Personal Etiquette Tips
Personal Etiquette Tips
A first impression is essential for professional and personal success. Its often the only opportunity you have to sell yourself to a potential employer or business partner. Your personal etiquette represents how you feel about yourself and the outside world.
1. Personal hygiene is the first and foremost requirement. You need to keep yourself and your surroundings absolutely neat and clean. Take proper care of your hands, feet, face hair and especially nails. Go for regular hair trimming, manicure, pedicure and facial. Do not compromise on personal hygiene.
2. No chewing gum in formal settings, good posture, and positive body language. Always be prepared to look and sound your best.
3. Most of people’s impressions of others are based on 80 percent nonverbal signs, so it would appear that what you say will do little to change what people think of you when they first meet you. How to sit, how to dress up, how to talk and how to behave are essential ingredients of your personality.
4. Ability to communicate well is the most important part of your personality. If you possess good communication skills, you become the center of attraction wherever you go.
5. Social and dining etiquette are also an important aspect of your personality. They showcase your personality and help you create a positive first impression on people.
6. Always give a firm handshake and make eye contact. When meeting a person of celebrity status (politicians, entertainers) you should never offer your hand first.
7. Knowing proper table manners is extremely important on social occasions. Knowledge of proper dining etiquette will help you avoid embarrassment and the possibility of offending someone
8. Look at a person when being introduced to him/her, maintain the eye contact even while speaking. Eye contact with another person shows your interest in him/her. It also forces you to pay attention to what s/he is saying.
9. Personal space is the area around the physical self that a person considers his. Moving in too close or standing too far away can create discomfort. Be alert for signs that a person is uncomfortable with how close you are standing to him/her.
10. Be on time or just a few minutes early. There’s no excuse for lateness, not in a social situation, and definitely not in a business environment. Apologize first, and then take the appropriate action. You have made someone to wait.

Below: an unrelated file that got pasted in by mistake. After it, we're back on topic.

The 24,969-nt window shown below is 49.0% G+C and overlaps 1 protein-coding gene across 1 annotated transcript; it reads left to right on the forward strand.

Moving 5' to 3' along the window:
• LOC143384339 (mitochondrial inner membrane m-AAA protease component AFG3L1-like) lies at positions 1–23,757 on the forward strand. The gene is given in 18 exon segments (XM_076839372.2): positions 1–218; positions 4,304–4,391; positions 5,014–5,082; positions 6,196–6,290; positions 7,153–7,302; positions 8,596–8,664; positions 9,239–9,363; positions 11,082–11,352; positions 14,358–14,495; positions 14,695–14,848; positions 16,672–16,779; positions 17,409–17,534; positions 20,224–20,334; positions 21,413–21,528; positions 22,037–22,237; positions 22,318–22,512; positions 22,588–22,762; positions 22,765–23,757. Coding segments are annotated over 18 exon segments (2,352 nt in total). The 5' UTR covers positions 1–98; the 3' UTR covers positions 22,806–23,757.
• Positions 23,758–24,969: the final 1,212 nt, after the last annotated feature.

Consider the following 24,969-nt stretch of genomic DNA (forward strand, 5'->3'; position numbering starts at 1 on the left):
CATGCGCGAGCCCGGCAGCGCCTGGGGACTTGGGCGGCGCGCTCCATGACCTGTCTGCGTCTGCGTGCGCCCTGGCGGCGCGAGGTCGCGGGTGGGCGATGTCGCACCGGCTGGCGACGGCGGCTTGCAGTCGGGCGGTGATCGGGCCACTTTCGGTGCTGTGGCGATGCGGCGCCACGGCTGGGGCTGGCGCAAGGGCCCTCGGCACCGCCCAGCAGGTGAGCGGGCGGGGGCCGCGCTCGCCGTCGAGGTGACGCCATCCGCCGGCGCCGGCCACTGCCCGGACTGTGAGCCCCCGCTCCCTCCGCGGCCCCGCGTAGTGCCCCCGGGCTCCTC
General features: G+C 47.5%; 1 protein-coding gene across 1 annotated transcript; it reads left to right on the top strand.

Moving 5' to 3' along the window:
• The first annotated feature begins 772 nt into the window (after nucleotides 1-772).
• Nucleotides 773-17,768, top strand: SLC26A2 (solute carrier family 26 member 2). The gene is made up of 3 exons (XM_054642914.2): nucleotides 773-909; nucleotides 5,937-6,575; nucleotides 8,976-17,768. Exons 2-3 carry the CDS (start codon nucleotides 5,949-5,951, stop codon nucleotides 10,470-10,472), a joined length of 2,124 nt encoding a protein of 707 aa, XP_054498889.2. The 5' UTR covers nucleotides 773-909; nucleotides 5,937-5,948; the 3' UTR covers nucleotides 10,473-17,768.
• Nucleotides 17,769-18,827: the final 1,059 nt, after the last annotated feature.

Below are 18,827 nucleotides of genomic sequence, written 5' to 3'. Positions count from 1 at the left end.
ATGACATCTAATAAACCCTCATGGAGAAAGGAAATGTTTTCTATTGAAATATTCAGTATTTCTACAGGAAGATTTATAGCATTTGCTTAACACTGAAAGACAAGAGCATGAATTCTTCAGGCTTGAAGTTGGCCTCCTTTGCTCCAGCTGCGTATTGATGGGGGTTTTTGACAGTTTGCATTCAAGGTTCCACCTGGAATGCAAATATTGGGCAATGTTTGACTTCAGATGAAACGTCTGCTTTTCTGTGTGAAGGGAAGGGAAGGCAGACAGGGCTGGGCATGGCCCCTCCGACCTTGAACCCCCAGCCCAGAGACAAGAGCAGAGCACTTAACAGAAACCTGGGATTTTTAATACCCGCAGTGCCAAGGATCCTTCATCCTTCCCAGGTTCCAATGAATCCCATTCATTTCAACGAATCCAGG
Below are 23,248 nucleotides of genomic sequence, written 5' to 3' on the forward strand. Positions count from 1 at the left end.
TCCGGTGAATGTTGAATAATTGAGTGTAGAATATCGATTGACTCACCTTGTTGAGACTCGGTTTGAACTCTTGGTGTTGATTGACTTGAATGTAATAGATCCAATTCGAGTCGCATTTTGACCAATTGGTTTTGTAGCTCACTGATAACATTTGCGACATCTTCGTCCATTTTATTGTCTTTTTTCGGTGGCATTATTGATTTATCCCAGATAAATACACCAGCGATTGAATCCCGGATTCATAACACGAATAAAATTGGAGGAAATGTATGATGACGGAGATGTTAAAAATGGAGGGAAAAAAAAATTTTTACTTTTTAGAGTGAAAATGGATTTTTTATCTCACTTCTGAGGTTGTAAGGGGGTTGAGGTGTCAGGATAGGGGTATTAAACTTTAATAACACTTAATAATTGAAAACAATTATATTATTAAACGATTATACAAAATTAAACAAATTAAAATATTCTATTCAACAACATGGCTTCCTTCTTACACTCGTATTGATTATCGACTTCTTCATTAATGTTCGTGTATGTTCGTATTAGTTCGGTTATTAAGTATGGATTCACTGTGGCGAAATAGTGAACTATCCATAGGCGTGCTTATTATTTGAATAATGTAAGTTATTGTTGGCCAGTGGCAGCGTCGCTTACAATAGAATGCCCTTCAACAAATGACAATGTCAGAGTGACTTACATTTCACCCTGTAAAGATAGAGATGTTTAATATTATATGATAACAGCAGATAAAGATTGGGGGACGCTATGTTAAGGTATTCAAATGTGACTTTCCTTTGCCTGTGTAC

11. Never thrust your opinion on another person. If you are as important as you think you are your actions will speak for you think twice before you speak about anyone. Don’t be critical or insulting of someone who is not there and when the gossip turns mean or malicious, don’t do it.
12. Your voice and the way you use your words, plays a large role in the kind of impression you make upon a person. Your speech patterns are very revealing, not only of your social and educational background, but also of your mood and confidence levels. It helps to have a deep and attractive voice, or a sweet and clear one, but even if you don’t, you can cultivate a very pleasant manner of speaking.
13. Every single person you meet, every single day of your life, sizes you up in the first few minutes of meeting you and it is true that you are judged by the way you look. Speak clearly and at a moderate pace
14. Pay attention to body language. Fidgeting, picking at your face and clothes, and crossing and uncrossing of your legs are some of the most common and obvious signs of nervousness. Consciously eliminate them from your behavior pattern.
15. Focusing on our weaknesses and insecurities only draws others to our flaws. Confidence is about our attitude towards ourselves and others; our beauty comes from within. Style comes from knowing who you are and want you want out of life, and not wanting to be someone else who is thinner, prettier or wealthier. It comes from self-confidence and not from being a great beauty.
16. A handshake is a universally accepted way of greeting people. On being introduced, offer your right hand. Smile and make eye contact. Offer a greeting. Keep the handshake firm and brief. At the same time don’t let the handshake be a half-handed, limp, wet fish sort of grip. A good handshake lasts for about 3 to 4 seconds.
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